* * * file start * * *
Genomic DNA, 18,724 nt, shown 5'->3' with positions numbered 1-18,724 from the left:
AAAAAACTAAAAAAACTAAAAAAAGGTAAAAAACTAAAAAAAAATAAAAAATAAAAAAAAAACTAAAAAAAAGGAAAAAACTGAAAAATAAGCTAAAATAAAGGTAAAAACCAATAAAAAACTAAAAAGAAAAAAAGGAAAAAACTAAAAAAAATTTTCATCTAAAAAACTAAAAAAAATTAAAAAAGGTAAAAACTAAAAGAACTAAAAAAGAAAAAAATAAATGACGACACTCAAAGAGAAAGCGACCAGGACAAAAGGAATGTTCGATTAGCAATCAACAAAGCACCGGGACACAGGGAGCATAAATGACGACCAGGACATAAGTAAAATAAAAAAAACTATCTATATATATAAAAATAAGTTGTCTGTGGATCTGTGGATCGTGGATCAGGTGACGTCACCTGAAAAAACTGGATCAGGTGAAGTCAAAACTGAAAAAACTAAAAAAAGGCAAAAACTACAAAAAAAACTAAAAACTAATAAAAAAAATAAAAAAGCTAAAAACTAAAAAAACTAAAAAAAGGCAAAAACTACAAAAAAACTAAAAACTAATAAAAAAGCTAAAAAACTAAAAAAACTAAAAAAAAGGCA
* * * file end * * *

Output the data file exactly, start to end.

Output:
Genomic DNA, 18,724 nt, shown 5'->3' with positions numbered 1-18,724 from the left:
AAAAAACTAAAAAAACTAAAAAAAGGTAAAAAACTAAAAAAAAATAAAAAATAAAAAAAAAACTAAAAAAAAGGAAAAAACTGAAAAATAAGCTAAAATAAAGGTAAAAACCAATAAAAAACTAAAAAGAAAAAAAGGAAAAAACTAAAAAAAATTTTCATCTAAAAAACTAAAAAAAATTAAAAAAGGTAAAAACTAAAAGAACTAAAAAAGAAAAAAATAAATGACGACACTCAAAGAGAAAGCGACCAGGACAAAAGGAATGTTCGATTAGCAATCAACAAAGCACCGGGACACAGGGAGCATAAATGACGACCAGGACATAAGTAAAATAAAAAAAACTATCTATATATATAAAAATAAGTTGTCTGTGGATCTGTGGATCGTGGATCAGGTGACGTCACCTGAAAAAACTGGATCAGGTGAAGTCAAAACTGAAAAAACTAAAAAAAGGCAAAAACTACAAAAAAAACTAAAAACTAATAAAAAAAATAAAAAAGCTAAAAACTAAAAAAACTAAAAAAAGGCAAAAACTACAAAAAAACTAAAAACTAATAAAAAAGCTAAAAAACTAAAAAAACTAAAAAAAAGGCA